Posterior capsule opacification and neodymium:YAG laser capsulotomy rates with a round-edged silicone and a sharp-edged hydrophobic acrylic intraocular lens 10 years after surgery.J Cataract Refract Surg. 2009 Mar; 35(3):459-65.JC
To compare posterior capsule opacification (PCO) and neodymium:YAG (Nd:YAG) laser capsulotomy rates 10 years after surgery between two 3-piece intraocular lenses (IOLs): a silicone IOL with round optic edges and a hydrophobic acrylic IOL with sharp optic edges.
Department of Ophthalmology, Medical University of Vienna, Vienna General Hospital, Vienna, Austria.
Patients having had cataract surgery and implantation of at least 1 study IOL by the same surgeon between 1994 and 1999 were retrospectively examined. The number of Nd:YAG laser capsulotomies performed was noted. The PCO intensity was assessed using digital retroilluminated photographs and Automated Quantification of After-Cataract (AQUA) software. The AQUA scores in eyes with Nd:YAG capsulotomy were estimated with a multiple-imputation procedure. Anterior capsule opacification (ACO) and fibrotic PCO were graded subjectively at the slitlamp.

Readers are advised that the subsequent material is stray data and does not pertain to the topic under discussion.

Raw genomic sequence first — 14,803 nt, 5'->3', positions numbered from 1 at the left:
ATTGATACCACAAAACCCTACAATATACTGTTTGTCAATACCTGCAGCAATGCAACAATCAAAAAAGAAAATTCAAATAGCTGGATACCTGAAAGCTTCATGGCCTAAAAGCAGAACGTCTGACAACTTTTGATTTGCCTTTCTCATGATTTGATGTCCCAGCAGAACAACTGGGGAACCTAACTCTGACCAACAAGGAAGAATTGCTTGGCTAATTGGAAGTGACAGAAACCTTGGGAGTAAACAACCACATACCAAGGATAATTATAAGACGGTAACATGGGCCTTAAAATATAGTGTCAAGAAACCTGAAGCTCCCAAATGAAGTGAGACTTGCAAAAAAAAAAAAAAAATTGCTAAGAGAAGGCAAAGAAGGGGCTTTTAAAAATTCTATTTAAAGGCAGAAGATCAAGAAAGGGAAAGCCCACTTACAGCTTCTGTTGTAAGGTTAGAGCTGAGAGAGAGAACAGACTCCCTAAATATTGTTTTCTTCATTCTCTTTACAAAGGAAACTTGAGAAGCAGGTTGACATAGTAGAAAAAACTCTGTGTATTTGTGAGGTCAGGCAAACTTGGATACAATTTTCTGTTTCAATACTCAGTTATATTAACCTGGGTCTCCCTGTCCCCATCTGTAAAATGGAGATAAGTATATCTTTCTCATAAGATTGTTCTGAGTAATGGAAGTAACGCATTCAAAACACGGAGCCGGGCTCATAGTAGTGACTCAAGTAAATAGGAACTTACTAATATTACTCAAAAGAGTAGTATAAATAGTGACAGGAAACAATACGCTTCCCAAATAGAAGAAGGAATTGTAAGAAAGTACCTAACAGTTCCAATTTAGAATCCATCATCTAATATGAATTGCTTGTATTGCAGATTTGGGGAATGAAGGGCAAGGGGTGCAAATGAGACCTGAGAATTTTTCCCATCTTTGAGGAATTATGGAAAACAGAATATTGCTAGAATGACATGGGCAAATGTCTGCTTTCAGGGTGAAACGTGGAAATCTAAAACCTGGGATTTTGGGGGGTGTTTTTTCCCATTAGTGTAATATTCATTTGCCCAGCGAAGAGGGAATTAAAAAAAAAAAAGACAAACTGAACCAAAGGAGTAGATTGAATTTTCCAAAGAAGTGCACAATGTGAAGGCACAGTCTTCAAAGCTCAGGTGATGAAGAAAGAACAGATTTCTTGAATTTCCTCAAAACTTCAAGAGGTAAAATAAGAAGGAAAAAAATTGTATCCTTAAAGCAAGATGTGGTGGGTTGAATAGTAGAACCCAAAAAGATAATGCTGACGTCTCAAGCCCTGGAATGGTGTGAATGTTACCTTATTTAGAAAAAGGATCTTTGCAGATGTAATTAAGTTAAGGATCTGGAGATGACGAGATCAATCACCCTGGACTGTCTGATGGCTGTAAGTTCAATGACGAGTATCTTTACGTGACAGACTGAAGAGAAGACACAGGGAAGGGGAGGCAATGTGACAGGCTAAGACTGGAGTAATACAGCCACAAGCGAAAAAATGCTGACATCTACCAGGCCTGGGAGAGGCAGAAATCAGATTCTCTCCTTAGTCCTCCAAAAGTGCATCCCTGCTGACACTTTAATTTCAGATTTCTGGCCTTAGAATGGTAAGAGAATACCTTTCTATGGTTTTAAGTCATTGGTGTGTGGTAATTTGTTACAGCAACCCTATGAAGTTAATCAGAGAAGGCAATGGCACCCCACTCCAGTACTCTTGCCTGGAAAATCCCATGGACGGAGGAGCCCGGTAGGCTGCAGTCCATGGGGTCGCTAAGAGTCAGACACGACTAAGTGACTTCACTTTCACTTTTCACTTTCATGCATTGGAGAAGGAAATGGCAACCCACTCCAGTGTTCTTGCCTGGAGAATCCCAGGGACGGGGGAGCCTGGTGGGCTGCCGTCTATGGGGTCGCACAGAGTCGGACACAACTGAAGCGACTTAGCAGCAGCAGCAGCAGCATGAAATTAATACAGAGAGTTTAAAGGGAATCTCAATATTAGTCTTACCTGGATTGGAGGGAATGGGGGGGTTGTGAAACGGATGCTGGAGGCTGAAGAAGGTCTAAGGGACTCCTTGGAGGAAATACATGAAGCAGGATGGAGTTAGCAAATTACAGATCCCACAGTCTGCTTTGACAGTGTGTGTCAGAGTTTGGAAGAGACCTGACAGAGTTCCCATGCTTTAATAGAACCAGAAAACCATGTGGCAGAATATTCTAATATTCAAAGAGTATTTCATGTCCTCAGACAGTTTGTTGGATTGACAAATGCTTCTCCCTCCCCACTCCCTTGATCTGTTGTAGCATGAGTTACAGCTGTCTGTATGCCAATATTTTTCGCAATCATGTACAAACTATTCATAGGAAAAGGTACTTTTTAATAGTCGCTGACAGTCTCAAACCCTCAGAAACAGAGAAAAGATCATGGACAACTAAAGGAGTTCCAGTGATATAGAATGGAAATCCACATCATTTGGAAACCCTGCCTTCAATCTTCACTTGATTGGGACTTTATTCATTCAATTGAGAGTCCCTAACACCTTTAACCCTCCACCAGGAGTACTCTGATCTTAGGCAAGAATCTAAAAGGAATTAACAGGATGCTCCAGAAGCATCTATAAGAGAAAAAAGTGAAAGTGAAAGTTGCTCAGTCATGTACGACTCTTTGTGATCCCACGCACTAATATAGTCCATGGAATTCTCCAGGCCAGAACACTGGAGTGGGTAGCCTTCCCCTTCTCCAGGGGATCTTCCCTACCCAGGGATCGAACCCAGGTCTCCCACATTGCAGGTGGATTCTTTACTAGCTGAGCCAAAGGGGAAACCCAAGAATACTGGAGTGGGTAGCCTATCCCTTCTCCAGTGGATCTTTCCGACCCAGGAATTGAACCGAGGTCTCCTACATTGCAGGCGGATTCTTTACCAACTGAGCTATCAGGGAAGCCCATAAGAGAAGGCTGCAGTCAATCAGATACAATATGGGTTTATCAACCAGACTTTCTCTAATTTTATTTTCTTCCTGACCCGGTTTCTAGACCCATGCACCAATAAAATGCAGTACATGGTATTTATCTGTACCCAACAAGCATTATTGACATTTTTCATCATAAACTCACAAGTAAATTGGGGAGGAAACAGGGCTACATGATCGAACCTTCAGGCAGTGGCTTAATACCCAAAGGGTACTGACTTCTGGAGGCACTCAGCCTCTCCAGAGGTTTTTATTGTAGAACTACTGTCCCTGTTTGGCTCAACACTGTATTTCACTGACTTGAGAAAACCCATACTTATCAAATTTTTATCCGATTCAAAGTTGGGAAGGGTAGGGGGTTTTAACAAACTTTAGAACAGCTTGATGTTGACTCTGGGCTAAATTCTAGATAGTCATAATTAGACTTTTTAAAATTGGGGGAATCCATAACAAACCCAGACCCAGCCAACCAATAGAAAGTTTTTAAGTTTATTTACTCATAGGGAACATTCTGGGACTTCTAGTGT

The study evaluated 143 eyes (98 patients). Eight (18%) of 44 eyes with a silicone IOL and 41 (42%) of 99 eyes with an acrylic IOL had Nd:YAG capsulotomy after 10 years (P = .007). The AQUA scores were lower with the silicone IOLs. The median difference in AQUA scores was significantly different after missing values of the Nd:YAG capsulotomies were imputed. There was no difference in ACO. There was more fibrotic PCO with round-edged silicone IOLs than with sharp-edged acrylic IOLs.
Ten years after surgery, acrylic IOLs seemed to lose their PCO preventive effect, despite their sharp optic edges. The increasingly longer life expectancy and earlier cataract surgery mandate reconsideration of preferences regarding optic materials and design elements of IOLs.